Distributed Ledgers and Blockchains
We also tackle challenging topics around data privacy. The unit's work on Distributed Ledger Technologies investigates how personal data can be decentralised, giving users ownership and control whilst maintaining integrity guarantees. This work has attracted over £1m in funding through a number of projects, including a cross-university platform for storing, sharing and verifying qualifications (QualiChain, 2018-2021) and the Institute of Coding (IoC, 2017-2021). The work has been highlighted in the European Commission's JRC Science for Policy Reports (2017 and 2019), and in a report from the American Council on Education (2020). The vision for a fairer, more just, and more resilient participatory platform for education can be expanded to wider fields and more areas of application, reducing the digital divide and lowering the cost of entry for information innovation across the world SDG 4: Quality Education SDG 9: Innovation and Infrastructure SDG 10: Reduced Inequalities. We produced the world's first decentralised privacy-preserving certification system for COVID-19, an achievement that was extensively reported in the media SDG 3: Good Health & Wellbeing.
Our research on technology for learning draws on our proven track record of teaching innovation and expertise, established in online and distance learning. The work is central to current educational debates given the increasing prevalence of e-learning and social approaches to learning. Our research into predictive learning analytics has led to significant enhancements in teaching practice and increased student retention. Results from this work have been deployed in the OUAnalyse system, which is used in over 250 undergraduate modules by 4,500 tutors at the OU. A formal evaluation revealed that OUAnalyse tutor usage is one of the two significant predictors of whether students will complete and pass a module. OUAnalyse has been adapted to a face-to-face setting at the Czech Technical University (Prague), which after deployment in 2015, saw the average first-year student drop-out rate decrease from 33% to 19%. OUAnalyse received the 2020 DataIQ Award. Such proactive approaches to student retention directly address inequalities in education SDG 4: Quality Education SDG 5: Gender inequality SDG 10: Reduced Inequalities.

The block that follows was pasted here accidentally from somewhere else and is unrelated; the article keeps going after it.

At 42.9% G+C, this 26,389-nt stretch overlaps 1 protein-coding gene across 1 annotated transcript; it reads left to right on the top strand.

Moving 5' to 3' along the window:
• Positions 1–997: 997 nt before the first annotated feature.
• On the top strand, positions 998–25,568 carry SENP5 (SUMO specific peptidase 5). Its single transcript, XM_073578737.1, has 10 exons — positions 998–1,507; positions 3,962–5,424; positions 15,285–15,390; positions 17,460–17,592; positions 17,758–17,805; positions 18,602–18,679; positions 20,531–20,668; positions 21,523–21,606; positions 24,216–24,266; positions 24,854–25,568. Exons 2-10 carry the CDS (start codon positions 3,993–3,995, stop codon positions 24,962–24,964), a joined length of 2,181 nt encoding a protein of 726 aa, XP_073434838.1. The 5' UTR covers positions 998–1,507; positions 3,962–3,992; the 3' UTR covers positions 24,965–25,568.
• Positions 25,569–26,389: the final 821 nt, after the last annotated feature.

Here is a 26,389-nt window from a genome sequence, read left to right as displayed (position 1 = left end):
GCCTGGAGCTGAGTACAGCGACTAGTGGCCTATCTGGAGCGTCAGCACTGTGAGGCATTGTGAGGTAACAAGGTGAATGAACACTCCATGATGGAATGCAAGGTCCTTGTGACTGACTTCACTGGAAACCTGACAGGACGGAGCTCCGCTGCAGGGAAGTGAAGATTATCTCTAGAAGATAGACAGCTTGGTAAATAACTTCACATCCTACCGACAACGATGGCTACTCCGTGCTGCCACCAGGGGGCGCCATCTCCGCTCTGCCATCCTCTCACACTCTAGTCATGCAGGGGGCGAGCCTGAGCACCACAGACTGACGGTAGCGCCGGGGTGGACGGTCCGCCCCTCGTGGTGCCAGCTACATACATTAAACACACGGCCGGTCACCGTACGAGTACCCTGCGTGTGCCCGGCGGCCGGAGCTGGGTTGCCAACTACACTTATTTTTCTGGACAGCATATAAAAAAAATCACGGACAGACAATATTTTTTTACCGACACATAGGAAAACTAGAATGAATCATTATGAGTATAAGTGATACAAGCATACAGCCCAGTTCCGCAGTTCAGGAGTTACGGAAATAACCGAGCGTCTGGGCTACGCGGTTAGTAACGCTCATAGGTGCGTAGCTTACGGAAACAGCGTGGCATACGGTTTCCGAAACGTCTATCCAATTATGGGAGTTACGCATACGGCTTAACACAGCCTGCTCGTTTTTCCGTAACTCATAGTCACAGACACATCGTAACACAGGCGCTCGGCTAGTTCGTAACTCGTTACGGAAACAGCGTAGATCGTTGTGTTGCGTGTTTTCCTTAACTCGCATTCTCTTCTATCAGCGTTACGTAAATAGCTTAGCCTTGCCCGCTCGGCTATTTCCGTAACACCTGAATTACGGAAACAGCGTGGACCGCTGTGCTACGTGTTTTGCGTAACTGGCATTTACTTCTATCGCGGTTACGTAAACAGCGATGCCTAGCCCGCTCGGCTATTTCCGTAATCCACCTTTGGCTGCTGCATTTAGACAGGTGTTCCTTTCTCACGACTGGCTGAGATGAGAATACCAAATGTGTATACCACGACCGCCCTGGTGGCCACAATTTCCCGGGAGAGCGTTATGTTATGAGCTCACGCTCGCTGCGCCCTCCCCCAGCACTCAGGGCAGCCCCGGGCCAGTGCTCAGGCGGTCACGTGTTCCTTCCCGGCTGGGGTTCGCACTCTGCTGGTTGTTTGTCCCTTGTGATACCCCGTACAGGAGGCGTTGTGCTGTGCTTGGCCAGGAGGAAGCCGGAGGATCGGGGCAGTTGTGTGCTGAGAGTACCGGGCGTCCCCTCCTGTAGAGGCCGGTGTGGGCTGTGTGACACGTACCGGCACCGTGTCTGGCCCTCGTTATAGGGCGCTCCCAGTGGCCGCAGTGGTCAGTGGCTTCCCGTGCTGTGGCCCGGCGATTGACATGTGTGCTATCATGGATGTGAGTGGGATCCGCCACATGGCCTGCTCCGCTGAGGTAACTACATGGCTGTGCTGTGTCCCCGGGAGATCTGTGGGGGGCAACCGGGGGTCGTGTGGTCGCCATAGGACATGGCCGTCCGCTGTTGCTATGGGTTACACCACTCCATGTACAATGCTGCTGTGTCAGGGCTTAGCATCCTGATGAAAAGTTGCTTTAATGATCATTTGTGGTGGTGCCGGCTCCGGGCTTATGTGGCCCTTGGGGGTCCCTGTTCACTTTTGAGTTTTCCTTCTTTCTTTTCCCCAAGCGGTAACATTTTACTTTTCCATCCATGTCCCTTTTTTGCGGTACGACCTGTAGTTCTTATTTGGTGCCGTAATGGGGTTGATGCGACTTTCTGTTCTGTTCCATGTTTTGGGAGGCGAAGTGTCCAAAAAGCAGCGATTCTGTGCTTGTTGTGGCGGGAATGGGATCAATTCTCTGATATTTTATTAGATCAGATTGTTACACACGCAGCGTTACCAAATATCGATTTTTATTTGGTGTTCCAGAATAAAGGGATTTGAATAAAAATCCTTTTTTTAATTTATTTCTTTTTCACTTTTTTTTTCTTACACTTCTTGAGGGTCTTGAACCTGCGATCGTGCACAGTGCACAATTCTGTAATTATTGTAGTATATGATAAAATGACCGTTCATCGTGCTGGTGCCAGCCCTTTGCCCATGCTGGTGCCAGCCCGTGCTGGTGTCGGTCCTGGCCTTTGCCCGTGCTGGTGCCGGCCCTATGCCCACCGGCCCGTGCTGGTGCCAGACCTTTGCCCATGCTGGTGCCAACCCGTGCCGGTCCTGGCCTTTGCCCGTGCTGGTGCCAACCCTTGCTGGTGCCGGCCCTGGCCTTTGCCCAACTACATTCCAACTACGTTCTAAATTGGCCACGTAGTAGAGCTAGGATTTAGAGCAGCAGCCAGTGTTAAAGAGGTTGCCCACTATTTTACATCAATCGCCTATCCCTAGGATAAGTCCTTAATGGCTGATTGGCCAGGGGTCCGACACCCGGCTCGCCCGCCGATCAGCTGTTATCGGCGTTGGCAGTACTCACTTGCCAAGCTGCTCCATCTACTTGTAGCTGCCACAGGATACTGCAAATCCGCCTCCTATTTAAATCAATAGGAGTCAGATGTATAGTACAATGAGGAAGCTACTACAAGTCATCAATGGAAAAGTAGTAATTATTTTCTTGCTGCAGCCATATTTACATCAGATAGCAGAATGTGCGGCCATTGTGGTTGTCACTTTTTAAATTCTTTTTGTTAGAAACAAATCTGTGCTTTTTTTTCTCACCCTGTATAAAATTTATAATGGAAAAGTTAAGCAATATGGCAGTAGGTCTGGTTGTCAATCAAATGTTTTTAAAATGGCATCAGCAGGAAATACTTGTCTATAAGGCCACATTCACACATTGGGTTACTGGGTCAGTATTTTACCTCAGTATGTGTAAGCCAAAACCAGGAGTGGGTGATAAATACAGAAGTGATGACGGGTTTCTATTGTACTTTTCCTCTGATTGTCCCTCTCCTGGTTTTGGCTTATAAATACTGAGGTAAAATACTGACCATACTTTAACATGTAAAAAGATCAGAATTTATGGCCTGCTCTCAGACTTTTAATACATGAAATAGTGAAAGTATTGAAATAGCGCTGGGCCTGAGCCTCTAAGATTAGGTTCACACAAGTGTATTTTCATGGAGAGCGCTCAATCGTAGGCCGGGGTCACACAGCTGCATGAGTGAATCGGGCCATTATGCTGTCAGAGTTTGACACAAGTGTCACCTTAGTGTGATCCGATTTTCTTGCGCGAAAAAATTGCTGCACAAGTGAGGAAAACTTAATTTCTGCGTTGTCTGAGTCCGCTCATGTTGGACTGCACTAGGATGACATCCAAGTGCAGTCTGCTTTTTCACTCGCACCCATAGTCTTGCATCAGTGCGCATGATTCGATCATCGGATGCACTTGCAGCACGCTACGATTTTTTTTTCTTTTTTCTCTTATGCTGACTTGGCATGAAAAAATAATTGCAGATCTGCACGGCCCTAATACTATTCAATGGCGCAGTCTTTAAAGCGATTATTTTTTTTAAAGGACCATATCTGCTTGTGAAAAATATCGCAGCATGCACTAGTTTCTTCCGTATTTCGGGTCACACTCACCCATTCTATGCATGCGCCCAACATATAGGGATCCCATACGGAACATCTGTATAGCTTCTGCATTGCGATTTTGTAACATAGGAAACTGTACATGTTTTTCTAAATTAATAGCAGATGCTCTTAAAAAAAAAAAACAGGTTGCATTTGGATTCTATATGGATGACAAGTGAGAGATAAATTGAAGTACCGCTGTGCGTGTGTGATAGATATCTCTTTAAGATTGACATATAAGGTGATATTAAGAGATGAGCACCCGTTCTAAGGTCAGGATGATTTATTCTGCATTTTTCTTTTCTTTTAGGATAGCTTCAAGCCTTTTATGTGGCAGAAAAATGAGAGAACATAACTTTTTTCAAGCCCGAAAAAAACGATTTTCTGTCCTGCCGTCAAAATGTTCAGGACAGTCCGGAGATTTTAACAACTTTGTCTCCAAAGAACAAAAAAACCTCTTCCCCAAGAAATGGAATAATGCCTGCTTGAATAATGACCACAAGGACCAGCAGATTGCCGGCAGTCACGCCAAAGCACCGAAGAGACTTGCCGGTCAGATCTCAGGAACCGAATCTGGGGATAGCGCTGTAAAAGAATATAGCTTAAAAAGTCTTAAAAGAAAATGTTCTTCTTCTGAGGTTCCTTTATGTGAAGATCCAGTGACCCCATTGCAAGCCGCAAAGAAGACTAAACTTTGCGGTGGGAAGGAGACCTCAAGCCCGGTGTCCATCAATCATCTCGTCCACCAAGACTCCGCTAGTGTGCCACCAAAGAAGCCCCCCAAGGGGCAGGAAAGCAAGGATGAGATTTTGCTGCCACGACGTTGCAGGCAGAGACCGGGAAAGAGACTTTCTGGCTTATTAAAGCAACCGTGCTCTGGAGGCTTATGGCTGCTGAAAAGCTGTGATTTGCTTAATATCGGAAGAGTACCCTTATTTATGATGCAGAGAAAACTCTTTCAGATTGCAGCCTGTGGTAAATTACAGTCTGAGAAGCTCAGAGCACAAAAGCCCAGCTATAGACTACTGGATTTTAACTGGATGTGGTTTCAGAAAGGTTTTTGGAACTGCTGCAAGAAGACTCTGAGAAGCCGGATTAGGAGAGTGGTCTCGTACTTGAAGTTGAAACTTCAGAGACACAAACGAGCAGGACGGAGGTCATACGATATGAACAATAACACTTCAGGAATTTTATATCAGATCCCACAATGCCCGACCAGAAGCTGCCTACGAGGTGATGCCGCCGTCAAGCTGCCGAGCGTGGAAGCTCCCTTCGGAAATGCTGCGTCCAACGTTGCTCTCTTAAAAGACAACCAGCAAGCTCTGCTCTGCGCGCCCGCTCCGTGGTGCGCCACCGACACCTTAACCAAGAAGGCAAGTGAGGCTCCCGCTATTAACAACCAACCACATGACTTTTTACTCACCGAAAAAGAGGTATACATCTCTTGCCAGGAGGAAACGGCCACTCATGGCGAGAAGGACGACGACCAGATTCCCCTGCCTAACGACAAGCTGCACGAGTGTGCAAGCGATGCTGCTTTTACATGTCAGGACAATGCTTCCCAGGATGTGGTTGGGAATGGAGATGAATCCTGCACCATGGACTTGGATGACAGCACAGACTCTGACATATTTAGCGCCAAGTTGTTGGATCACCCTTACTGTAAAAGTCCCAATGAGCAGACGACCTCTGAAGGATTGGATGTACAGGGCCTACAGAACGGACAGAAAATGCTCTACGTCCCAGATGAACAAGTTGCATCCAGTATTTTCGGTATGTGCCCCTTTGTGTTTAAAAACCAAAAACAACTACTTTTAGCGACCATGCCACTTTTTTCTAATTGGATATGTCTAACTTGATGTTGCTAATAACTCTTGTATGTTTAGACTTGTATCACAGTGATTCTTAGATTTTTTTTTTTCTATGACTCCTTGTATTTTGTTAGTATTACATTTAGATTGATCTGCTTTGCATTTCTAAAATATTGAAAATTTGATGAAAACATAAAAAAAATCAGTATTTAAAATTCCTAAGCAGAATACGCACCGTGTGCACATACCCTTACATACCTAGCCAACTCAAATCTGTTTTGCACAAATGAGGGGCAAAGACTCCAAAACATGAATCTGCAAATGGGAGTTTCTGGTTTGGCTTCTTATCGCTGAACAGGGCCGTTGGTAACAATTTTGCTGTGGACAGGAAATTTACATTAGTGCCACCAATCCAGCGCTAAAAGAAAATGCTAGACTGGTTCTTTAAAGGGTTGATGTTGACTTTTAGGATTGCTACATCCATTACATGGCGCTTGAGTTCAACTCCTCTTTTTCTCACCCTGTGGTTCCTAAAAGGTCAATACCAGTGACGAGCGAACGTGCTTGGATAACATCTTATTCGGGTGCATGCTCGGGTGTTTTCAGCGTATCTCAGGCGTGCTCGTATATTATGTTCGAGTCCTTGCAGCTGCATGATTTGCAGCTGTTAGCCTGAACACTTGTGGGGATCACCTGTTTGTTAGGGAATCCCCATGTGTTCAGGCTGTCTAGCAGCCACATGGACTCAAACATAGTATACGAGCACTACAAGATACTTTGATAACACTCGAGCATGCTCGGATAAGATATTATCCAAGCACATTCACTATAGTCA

Our HEFCE-funded MK-Smart project (2014-2017, £17M) in collaboration with Community Action MK, ran an initiative at city scale to solicit ideas for - and then develop - projects that embed 'smartness' into community concerns, from breastfeeding apps for new mothers to a community fridge. Our MK Data Hub won The Smart Cities UK Awards 2017 - 1st prize in the Data category SDG 11: Sustainable cities and communities SDG 17: Partnerships for the goal. Our current work develops intelligent systems able to reason about people's health status, to improve decision making in emergency scenarios, and robotics technology to provide in-house assistance to elderly people SDG 3: Good Health & Wellbeing.